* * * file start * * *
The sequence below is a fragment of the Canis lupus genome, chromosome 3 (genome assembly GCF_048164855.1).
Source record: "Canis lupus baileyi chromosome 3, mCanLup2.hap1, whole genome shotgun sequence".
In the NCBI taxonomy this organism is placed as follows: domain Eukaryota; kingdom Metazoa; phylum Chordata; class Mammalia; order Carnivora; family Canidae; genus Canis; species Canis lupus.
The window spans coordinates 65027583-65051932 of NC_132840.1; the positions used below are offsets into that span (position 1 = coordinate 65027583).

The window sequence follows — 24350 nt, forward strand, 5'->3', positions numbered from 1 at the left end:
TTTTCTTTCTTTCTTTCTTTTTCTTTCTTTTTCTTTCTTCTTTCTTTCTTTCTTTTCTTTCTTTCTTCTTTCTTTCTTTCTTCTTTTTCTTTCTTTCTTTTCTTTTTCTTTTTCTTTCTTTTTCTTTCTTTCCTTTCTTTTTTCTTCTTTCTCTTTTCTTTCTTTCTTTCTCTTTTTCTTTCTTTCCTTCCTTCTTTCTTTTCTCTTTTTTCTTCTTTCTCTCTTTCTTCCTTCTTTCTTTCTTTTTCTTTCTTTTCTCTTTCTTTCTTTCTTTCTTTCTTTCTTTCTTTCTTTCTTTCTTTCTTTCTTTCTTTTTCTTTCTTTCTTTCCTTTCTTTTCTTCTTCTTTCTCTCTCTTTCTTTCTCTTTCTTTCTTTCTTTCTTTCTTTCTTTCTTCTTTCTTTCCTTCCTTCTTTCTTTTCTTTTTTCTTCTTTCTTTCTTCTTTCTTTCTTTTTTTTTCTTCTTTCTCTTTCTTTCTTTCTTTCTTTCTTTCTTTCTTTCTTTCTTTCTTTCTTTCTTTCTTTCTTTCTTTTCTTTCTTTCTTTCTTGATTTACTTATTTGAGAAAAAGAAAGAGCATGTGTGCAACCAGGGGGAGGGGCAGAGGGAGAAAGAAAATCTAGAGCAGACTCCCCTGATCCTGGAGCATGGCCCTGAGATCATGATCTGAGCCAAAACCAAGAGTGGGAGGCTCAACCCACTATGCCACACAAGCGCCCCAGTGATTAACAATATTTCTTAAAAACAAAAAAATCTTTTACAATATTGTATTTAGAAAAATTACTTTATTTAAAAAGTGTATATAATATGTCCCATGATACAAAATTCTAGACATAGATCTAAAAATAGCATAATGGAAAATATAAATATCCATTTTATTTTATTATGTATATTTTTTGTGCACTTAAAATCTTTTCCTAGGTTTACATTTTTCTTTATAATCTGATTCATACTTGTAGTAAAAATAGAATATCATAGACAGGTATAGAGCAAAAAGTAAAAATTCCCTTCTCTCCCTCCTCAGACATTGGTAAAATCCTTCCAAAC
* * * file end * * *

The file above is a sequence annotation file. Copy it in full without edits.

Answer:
The sequence below is a fragment of the Canis lupus genome, chromosome 3 (genome assembly GCF_048164855.1).
Source record: "Canis lupus baileyi chromosome 3, mCanLup2.hap1, whole genome shotgun sequence".
In the NCBI taxonomy this organism is placed as follows: domain Eukaryota; kingdom Metazoa; phylum Chordata; class Mammalia; order Carnivora; family Canidae; genus Canis; species Canis lupus.
The window spans coordinates 65027583-65051932 of NC_132840.1; the positions used below are offsets into that span (position 1 = coordinate 65027583).

The window sequence follows — 24350 nt, forward strand, 5'->3', positions numbered from 1 at the left end:
TTTTCTTTCTTTCTTTCTTTTTCTTTCTTTTTCTTTCTTCTTTCTTTCTTTCTTTTCTTTCTTTCTTCTTTCTTTCTTTCTTCTTTTTCTTTCTTTCTTTTCTTTTTCTTTTTCTTTCTTTTTCTTTCTTTCCTTTCTTTTTTCTTCTTTCTCTTTTCTTTCTTTCTTTCTCTTTTTCTTTCTTTCCTTCCTTCTTTCTTTTCTCTTTTTTCTTCTTTCTCTCTTTCTTCCTTCTTTCTTTCTTTTTCTTTCTTTTCTCTTTCTTTCTTTCTTTCTTTCTTTCTTTCTTTCTTTCTTTCTTTCTTTCTTTCTTTTTCTTTCTTTCTTTCCTTTCTTTTCTTCTTCTTTCTCTCTCTTTCTTTCTCTTTCTTTCTTTCTTTCTTTCTTTCTTTCTTCTTTCTTTCCTTCCTTCTTTCTTTTCTTTTTTCTTCTTTCTTTCTTCTTTCTTTCTTTTTTTTTCTTCTTTCTCTTTCTTTCTTTCTTTCTTTCTTTCTTTCTTTCTTTCTTTCTTTCTTTCTTTCTTTCTTTCTTTTCTTTCTTTCTTTCTTGATTTACTTATTTGAGAAAAAGAAAGAGCATGTGTGCAACCAGGGGGAGGGGCAGAGGGAGAAAGAAAATCTAGAGCAGACTCCCCTGATCCTGGAGCATGGCCCTGAGATCATGATCTGAGCCAAAACCAAGAGTGGGAGGCTCAACCCACTATGCCACACAAGCGCCCCAGTGATTAACAATATTTCTTAAAAACAAAAAAATCTTTTACAATATTGTATTTAGAAAAATTACTTTATTTAAAAAGTGTATATAATATGTCCCATGATACAAAATTCTAGACATAGATCTAAAAATAGCATAATGGAAAATATAAATATCCATTTTATTTTATTATGTATATTTTTTGTGCACTTAAAATCTTTTCCTAGGTTTACATTTTTCTTTATAATCTGATTCATACTTGTAGTAAAAATAGAATATCATAGACAGGTATAGAGCAAAAAGTAAAAATTCCCTTCTCTCCCTCCTCAGACATTGGTAAAATCCTTCCAAAC